ESRF researchers are studying the underlying mechanisms of ore deposite formation. This research aims at providing innovative solutions for sustainable exploitations of ores, especially for industrial important elements that risk a supply disruption in near future.


Recent research topics



Elena Bazarkina (Post-Doc at CRG BM20/BM16/BM30) applies X-ray spectroscopy measurements (XANES, EXAFS, HERFD-XANES), Raman spectroscopy, coupling with FDMNES calculations and thermodynamic modeling to study the state and properties of metals in minerals and aqueous solutions. Collaboration with GET (Toulouse, France), Neel Institute (Grenoble, France), IGEM RAS (Moscow, Russia), and HZDR (Dresden, Germany).


Michela La Bella (PhD at ID11) and Carlotta Giacobbe (beamline scientist at ID11) are working on the hydration process of hydraulic binders. Together, they use a multi- technique approach available at ID11 (3DXRD, single crystal diffraction, powder diffraction and phase contrast tomography) to follow in- situ reaction of calcium sulfate di-hydrate formation (gypsum). Depicting the microstructure of this material is important to understand all the mechanical properties of one of the most used construction material of the world.


Clement Bonnet (PhD Student at BM23/ Univ. Montpellier),  Manuel Munoz (Professor at the Univ. Montpellier) and Olivier Mathon (Scientist at BM23/ID24) are seeking for solutions for more sustainable exploitation of industrial important elements that risk of supply disruption in near future due to overconsumption of modern society. Such elements are Phosphor, Yttrium and Cadmium. They employ μXRF and μXAS techniques at BM23/ID24 to study the elemental distribution, speciation and concentration processes in natural environments. Such research is a major stake today, both for industry and for society.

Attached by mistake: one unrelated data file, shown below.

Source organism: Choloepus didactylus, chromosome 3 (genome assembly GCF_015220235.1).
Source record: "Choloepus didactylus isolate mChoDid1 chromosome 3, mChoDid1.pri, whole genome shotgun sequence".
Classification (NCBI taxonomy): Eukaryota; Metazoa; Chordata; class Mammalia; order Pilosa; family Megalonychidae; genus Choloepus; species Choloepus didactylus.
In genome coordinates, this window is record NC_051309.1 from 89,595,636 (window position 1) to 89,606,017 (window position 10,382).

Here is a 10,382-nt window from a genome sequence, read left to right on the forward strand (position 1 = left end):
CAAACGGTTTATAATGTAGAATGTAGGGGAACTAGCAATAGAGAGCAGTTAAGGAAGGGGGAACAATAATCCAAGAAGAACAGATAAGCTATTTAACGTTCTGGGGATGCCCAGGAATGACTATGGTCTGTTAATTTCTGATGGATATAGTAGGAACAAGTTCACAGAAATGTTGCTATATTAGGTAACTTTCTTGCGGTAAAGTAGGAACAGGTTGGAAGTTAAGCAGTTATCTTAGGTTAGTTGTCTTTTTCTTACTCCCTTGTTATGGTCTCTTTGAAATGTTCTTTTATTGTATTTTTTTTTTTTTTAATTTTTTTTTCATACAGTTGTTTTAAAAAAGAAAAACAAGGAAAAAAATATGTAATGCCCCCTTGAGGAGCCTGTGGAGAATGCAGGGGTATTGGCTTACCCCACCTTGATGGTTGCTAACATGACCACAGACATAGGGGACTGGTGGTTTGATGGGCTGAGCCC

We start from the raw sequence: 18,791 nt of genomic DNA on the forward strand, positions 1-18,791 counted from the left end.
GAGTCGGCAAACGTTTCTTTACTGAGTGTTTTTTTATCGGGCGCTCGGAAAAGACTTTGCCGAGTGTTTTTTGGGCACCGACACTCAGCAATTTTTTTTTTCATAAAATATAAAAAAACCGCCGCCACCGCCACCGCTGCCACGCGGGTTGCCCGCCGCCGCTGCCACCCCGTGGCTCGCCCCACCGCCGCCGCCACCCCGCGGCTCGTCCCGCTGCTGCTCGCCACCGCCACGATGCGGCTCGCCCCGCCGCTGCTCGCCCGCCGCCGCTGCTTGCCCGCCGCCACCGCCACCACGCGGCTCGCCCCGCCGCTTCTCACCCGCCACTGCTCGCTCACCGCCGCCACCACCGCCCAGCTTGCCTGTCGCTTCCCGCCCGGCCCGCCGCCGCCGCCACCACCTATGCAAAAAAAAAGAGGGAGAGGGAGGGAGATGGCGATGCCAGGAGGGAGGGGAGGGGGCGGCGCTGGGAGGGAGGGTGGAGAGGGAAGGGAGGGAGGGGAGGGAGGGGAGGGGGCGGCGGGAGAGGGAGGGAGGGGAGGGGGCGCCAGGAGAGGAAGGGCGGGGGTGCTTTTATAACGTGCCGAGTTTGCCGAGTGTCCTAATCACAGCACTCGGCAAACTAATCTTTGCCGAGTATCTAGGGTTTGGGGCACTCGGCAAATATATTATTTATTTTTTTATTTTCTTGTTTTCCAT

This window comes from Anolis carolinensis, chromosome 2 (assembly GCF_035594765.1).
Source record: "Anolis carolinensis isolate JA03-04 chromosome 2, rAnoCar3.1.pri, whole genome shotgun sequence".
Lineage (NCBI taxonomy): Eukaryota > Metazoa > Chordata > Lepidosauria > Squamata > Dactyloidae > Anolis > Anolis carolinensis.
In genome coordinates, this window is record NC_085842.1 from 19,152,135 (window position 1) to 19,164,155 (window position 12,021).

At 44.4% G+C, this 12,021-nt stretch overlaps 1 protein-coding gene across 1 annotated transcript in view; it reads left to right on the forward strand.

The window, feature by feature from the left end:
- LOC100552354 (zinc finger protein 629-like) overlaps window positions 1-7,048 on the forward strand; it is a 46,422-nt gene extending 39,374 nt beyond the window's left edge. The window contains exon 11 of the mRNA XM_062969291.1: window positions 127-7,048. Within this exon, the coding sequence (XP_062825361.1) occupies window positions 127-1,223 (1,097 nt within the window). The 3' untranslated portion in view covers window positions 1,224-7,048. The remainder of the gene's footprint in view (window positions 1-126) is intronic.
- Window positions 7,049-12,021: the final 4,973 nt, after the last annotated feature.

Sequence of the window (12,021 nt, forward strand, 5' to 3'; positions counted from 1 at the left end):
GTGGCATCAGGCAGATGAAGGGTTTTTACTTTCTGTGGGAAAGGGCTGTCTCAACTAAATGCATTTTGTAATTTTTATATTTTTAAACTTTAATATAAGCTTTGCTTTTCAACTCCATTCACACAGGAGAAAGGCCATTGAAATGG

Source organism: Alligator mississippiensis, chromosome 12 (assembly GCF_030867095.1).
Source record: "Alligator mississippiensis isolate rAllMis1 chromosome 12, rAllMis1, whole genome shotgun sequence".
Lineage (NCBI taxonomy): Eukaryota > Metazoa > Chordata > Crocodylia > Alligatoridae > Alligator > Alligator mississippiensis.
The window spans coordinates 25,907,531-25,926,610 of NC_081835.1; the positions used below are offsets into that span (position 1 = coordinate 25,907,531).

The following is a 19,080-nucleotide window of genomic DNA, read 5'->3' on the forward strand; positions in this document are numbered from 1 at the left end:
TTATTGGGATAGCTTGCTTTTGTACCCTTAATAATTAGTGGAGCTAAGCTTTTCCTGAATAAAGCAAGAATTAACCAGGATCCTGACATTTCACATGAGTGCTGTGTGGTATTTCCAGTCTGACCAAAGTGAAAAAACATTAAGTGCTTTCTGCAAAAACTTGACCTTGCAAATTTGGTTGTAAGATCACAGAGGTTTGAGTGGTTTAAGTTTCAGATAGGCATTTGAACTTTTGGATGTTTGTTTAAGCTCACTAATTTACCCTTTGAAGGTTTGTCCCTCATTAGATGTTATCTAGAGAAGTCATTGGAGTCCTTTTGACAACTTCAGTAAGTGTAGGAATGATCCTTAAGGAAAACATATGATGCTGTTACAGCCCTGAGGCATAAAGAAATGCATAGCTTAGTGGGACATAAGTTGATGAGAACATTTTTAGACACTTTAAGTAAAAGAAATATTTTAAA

Harald Mueller (Chemistry Lab Manager),The Local Mineralogy Project: Initially a purely private initiative, collecting minerals in the Isère department has gradually evolved over the last ten years from a pastime activity into a more systematic search and identification of (local) and (occasionally hitherto unknown) mineral specimen. The expertise and active involvement of ESRF staff scientists (W. Crichton, M. Hanfland) and visitors (M. Merlini) as well as the characterization resources offered by the ESRF have been invaluable.


Denis Testemal and Jean-Luis Hazemann (Scientists at FAME/BM30, FAME-UHD/BM16) investigate the mechanisms of metal transport by hydrothermal fluids through the study of metal and organics speciation as well as solvent structures. Their tool of choice is in situ X-ray absorption spectroscopy at ESRF, but also Raman scattering at Néel Institute (CNRS, Grenoble), both in specifically designed autoclave setups.